The Road Worrier


The eccentric, mustachioed man in black presses his face to the mirrored wall where it meets the rear of the stage. As he rotates and flutters his hands, suggestive shadows form and reform in the corner. The interplay of movement, light, and reflection fascinates. This moment also stands out as the first— and only— time The Traveler (Exit Art) takes full advantage of the mirrored surround that is a major part of its raison d’être.

Papo Colo performs the title character as a kind of middle-aged Mediterranean everyman. During short scenes marked off by blackouts, he paces with a suitcase, arranges stones, and contorts himself in intensely choreographed, often minute motions. These movements are accompanied by his recorded voice reciting poems and exotic stringed or percussive music. Circles and other light designs follow him, and his image can be seen duplicating itself into the mirrored distance.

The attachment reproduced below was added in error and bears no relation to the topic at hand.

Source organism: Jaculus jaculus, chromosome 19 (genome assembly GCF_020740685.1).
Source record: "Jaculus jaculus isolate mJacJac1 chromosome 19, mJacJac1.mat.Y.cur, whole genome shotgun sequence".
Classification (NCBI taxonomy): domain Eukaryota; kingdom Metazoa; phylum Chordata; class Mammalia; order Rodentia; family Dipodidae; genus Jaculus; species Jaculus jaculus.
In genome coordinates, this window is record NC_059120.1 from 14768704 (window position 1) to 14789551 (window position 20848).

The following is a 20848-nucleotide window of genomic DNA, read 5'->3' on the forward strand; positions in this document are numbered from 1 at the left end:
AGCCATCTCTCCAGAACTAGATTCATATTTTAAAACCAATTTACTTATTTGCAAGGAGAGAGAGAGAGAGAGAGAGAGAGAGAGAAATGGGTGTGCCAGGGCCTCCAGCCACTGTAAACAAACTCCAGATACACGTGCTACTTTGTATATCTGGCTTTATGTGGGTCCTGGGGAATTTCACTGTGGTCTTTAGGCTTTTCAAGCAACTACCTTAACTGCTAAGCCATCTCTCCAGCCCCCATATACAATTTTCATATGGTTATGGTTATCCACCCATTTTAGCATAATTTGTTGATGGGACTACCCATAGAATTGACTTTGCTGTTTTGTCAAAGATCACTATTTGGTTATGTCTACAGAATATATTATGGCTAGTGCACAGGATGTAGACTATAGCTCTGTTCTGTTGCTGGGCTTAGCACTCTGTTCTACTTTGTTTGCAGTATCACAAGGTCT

At first you watch with interest. The businessman and his briefcase are caught in a rush of projected scenery as if they are speeding along on a ghost train. In another scene, the man deploys various balls to juggle the metaphoric and literal possibilities of spheres. He dances à la Zorba the Greek, shaking red lightbulbs like maracas in the dark. But the visual tricks grow tedious, illustrating poems so abstract (“Time,” “Words,” “The Body”) that they offer little to hang on to— except the generic angst of existence. The piece plods along, ponderous and purposely grotesque, punctuated with anguished exclamations— an often incomprehensible spectacle without tension or pacing. Colo, who directs himself as well as writes his own material, might well lament being trapped in this claustrophobic reality.

This article from the Village Voice Archive was posted on February 2, 1999

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